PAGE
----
Artemesinin-based combination therapy for uncomplicated Malaria management among children under-5 in Cameroon: A best-practice implementation project




Poster session 4 Saturday: Evidence implementation and evaluation


Saturday 16 September 2017 - 12:30 to 14:00


All authors in correct order:

Okwen P1, Moola S2, Aseneh AE3, Olivette Ndum C4
1 Effective Basic Services Africa, Cameroon
2 Joanna Briggs Institute, Australia
3 Impact Hub for Gender and Development, Cameroon
4 International Relations Institute of Cameroon, Cameroon
Presenting author and contact person

Presenting author:

Patrick Okwen

Contact person:

Abstract text
Background: The burden of disease attributable to malaria has significantly improved in the last 3 years, however, the morbidity and mortality risks are still present, especially so for children under five years of age. In children with uncomplicated P. falciparum malaria, there is strong evidence to suggest that the following artemisinin-based combination therapy (ACTs) are effective in treating malaria. WHO malaria treatment guidelines 2015 have strong recommendations with high-quality evidence guiding practice in the 'test, treat and track' approach using microscopy, rapid diagnostics tests and ACTs.

Objectives: The aim of this evidence implementation project is to make contribution to promoting evidence-based practice in artemisinin-based combination therapy for managing uncomplicated malaria in children less than 5 years old and thereby improve patient outcomes and resource utilisation in the Bali Health District.

Methods: This evidence-implementation project used the JBI Practical Application of Clinical Evidence System (PACES) and Getting Research into Practice (GRiP) audit and feedback tool. The PACES and GRiP framework for promoting evidence-based healthcare involved three phases of activity:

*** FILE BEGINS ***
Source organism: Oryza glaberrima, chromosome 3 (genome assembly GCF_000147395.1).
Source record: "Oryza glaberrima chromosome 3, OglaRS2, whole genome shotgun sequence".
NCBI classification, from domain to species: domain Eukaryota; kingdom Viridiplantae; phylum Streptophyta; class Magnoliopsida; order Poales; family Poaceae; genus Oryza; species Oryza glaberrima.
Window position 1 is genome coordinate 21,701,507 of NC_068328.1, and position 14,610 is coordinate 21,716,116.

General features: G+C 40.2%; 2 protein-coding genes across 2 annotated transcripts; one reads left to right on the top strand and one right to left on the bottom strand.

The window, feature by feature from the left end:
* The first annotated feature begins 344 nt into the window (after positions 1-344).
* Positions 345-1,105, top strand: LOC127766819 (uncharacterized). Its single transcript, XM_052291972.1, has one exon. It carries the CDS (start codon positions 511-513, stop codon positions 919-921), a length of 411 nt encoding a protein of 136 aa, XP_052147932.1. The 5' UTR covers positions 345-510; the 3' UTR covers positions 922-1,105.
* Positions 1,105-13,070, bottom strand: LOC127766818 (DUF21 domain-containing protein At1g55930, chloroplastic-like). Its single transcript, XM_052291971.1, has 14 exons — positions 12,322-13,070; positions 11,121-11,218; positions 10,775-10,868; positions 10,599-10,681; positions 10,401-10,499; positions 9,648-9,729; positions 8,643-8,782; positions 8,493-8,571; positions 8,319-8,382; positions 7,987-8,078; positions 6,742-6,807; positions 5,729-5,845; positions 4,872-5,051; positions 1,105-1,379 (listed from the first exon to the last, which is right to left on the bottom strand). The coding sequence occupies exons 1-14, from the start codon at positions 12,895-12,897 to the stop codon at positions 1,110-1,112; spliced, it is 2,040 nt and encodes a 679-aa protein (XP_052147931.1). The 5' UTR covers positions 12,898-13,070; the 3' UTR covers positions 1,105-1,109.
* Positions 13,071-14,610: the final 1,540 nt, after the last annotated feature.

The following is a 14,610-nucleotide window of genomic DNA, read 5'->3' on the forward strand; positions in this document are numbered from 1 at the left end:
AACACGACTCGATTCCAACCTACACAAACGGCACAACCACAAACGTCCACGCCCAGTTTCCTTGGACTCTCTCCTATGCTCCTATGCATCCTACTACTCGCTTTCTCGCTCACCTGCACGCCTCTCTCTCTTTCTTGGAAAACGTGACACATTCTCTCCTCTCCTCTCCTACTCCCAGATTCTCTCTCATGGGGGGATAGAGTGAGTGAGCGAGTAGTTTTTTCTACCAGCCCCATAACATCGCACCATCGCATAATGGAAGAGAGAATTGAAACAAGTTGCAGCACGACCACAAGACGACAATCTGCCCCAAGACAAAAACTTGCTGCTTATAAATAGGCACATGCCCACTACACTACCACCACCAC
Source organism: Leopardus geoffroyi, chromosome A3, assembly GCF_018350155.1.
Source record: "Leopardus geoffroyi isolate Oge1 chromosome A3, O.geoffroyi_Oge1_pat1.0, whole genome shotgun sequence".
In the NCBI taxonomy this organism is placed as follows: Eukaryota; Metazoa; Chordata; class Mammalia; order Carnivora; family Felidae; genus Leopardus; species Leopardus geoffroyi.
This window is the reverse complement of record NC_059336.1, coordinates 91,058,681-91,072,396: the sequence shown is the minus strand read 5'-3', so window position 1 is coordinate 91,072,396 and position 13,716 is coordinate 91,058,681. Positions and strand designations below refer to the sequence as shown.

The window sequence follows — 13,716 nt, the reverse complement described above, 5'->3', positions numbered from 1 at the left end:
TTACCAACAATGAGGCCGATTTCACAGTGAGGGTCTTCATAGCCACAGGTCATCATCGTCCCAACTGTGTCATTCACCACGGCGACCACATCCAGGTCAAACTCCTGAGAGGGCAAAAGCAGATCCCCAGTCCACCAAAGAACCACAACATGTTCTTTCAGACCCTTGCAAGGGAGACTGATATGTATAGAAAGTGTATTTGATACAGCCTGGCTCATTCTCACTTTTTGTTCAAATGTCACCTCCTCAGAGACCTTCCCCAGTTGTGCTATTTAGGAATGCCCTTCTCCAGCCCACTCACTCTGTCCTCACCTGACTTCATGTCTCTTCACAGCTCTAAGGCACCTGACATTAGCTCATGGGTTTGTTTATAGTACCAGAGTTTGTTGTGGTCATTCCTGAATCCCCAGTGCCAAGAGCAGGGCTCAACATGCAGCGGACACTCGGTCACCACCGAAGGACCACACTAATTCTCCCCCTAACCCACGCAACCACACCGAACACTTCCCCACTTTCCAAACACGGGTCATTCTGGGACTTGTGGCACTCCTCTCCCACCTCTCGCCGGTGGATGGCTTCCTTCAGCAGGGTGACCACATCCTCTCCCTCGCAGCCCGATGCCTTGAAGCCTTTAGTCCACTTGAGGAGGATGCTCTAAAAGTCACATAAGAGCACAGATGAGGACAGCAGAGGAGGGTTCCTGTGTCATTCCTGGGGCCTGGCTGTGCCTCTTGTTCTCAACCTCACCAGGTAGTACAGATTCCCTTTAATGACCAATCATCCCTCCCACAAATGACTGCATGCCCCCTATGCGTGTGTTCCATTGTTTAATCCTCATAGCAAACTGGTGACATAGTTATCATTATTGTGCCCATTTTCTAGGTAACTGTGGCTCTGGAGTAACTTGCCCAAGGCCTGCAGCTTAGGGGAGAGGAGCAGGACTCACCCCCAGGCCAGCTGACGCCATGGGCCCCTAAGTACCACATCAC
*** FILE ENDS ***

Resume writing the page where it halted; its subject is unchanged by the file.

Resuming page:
Phase 1: Stakeholder engagement and baseline audit data collection with identification of barriers to implementation.
Phase 2: Design and implementation of strategies to improve practice through Getting Research into Practice.
Phase 3: Phase 3: Follow-up audit post implementation of change strategy.

Results: We compared compliance with best-practice recommendations at baseline against a follow up compliance at 4 months following implementation of strategies identified using JBI GRiP Matrix. Compliance rates improved overall by 31% (R: 20 – 42) for all criteria and all sites with differences noticed between sites
We identified a total of 19 barriers and these could be stratified into clinician, community health workers', patients' and policy maker related barriers.

Conclusions: Despite existing barriers to evidence implementation, getting research into practice is possible and does improve quality of care.